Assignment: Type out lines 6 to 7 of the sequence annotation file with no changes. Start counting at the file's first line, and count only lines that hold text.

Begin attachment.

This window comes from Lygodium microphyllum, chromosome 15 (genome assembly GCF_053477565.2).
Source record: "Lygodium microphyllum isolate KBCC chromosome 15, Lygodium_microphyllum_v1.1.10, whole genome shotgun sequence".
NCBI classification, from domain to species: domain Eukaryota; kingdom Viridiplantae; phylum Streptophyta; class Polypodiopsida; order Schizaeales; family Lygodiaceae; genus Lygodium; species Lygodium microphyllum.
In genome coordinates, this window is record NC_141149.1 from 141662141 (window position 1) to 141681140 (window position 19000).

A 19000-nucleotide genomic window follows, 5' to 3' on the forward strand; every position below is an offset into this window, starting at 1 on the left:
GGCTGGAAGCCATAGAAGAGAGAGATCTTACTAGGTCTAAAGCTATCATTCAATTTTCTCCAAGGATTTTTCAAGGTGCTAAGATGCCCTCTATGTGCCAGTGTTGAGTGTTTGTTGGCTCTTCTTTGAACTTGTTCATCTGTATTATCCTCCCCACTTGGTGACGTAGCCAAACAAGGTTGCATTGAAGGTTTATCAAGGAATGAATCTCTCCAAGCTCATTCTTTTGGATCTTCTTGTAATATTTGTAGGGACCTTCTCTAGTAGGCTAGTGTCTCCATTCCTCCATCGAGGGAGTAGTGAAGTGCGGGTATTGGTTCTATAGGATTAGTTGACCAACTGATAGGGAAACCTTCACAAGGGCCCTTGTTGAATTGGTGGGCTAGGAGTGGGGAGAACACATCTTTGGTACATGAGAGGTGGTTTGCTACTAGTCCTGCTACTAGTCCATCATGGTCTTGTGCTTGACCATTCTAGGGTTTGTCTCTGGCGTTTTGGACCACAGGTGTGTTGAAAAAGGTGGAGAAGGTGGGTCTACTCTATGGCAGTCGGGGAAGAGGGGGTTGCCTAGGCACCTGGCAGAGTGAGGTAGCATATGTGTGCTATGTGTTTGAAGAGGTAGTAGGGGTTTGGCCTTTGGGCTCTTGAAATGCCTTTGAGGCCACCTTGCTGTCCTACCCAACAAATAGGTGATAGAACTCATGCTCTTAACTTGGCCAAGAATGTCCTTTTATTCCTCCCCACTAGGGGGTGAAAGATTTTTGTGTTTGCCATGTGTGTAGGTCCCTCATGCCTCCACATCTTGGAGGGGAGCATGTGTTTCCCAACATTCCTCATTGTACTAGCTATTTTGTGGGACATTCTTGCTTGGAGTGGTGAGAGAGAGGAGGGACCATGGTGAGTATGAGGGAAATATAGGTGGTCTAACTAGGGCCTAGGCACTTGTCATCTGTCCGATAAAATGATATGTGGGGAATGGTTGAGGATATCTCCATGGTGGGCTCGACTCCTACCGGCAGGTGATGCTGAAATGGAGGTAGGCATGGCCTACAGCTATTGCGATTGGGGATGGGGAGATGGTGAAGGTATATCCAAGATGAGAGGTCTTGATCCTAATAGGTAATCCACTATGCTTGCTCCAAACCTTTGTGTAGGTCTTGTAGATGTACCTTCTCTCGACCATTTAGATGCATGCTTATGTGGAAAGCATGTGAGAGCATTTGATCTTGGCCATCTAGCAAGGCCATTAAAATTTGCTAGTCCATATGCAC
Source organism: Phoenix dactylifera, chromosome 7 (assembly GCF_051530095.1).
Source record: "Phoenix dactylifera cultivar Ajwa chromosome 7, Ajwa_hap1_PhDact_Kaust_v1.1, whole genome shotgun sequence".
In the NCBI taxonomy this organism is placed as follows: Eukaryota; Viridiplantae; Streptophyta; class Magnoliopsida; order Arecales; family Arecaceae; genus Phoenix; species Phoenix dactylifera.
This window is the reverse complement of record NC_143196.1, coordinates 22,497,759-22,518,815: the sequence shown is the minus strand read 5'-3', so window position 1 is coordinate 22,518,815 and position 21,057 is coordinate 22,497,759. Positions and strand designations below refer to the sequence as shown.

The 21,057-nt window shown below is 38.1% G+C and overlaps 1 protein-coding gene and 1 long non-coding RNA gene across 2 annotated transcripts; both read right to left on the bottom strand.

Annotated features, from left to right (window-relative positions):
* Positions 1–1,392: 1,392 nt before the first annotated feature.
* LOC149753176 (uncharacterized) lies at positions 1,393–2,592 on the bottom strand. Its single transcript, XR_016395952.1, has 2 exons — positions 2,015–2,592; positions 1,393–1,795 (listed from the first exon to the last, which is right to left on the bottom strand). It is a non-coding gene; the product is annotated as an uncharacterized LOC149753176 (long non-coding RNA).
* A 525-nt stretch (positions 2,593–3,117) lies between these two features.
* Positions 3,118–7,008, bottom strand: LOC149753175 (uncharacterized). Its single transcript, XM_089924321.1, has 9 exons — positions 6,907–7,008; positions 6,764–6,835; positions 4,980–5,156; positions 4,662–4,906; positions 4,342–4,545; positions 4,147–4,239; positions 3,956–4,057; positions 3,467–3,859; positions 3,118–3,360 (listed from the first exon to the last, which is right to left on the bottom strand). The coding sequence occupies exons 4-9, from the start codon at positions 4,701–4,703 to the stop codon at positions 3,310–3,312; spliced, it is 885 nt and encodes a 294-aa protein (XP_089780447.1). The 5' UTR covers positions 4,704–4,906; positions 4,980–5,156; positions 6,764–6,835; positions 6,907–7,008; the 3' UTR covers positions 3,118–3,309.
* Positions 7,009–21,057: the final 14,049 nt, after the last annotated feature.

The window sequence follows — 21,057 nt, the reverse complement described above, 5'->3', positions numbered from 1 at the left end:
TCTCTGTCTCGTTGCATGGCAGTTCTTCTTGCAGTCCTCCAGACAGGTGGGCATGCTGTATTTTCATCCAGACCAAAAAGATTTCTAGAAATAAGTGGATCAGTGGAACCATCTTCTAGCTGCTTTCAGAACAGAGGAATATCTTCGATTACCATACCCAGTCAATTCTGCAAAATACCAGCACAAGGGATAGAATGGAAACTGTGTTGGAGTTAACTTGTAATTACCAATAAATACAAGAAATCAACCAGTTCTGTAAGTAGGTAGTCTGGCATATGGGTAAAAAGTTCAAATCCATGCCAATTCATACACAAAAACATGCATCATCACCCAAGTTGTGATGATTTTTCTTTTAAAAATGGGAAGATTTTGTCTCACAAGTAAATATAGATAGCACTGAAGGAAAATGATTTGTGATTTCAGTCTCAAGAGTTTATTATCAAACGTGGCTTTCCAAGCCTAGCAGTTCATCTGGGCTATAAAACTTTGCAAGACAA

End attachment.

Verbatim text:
GGCTGGAAGCCATAGAAGAGAGAGATCTTACTAGGTCTAAAGCTATCATTCAATTTTCTCCAAGGATTTTTCAAGGTGCTAAGATGCCCTCTATGTGCCAGTGTTGAGTGTTTGTTGGCTCTTCTTTGAACTTGTTCATCTGTATTATCCTCCCCACTTGGTGACGTAGCCAAACAAGGTTGCATTGAAGGTTTATCAAGGAATGAATCTCTCCAAGCTCATTCTTTTGGATCTTCTTGTAATATTTGTAGGGACCTTCTCTAGTAGGCTAGTGTCTCCATTCCTCCATCGAGGGAGTAGTGAAGTGCGGGTATTGGTTCTATAGGATTAGTTGACCAACTGATAGGGAAACCTTCACAAGGGCCCTTGTTGAATTGGTGGGCTAGGAGTGGGGAGAACACATCTTTGGTACATGAGAGGTGGTTTGCTACTAGTCCTGCTACTAGTCCATCATGGTCTTGTGCTTGACCATTCTAGGGTTTGTCTCTGGCGTTTTGGACCACAGGTGTGTTGAAAAAGGTGGAGAAGGTGGGTCTACTCTATGGCAGTCGGGGAAGAGGGGGTTGCCTAGGCACCTGGCAGAGTGAGGTAGCATATGTGTGCTATGTGTTTGAAGAGGTAGTAGGGGTTTGGCCTTTGGGCTCTTGAAATGCCTTTGAGGCCACCTTGCTGTCCTACCCAACAAATAGGTGATAGAACTCATGCTCTTAACTTGGCCAAGAATGTCCTTTTATTCCTCCCCACTAGGGGGTGAAAGATTTTTGTGTTTGCCATGTGTGTAGGTCCCTCATGCCTCCACATCTTGGAGGGGAGCATGTGTTTCCCAACATTCCTCATTGTACTAGCTATTTTGTGGGACATTCTTGCTTGGAGTGGTGAGAGAGAGGAGGGACCATGGTGAGTATGAGGGAAATATAGGTGGTCTAACTAGGGCCTAGGCACTTGTCATCTGTCCGATAAAATGATATGTGGGGAATGGTTGAGGATATCTCCATGGTGGGCTCGACTCCTACCGGCAGGTGATGCTGAAATGGAGGTAGGCATGGCCTACAGCTATTGCGATTGGGGATGGGGAGATGGTGAAGGTATATCCAAGATGAGAGGTCTTGATCCTAATAGGTAATCCACTATGCTTGCTCCAAACCTTTGTGTAGGTCTTGTAGATGTACCTTCTCTCGACCATTTAGATGCATGCTTATGTGGAAAGCATGTGAGAGCATTTGATCTTGGCCATCTAGCAAGGCCATTAAAATTTGCTAGTCCATATGCAC
Source organism: Phoenix dactylifera, chromosome 7 (assembly GCF_051530095.1).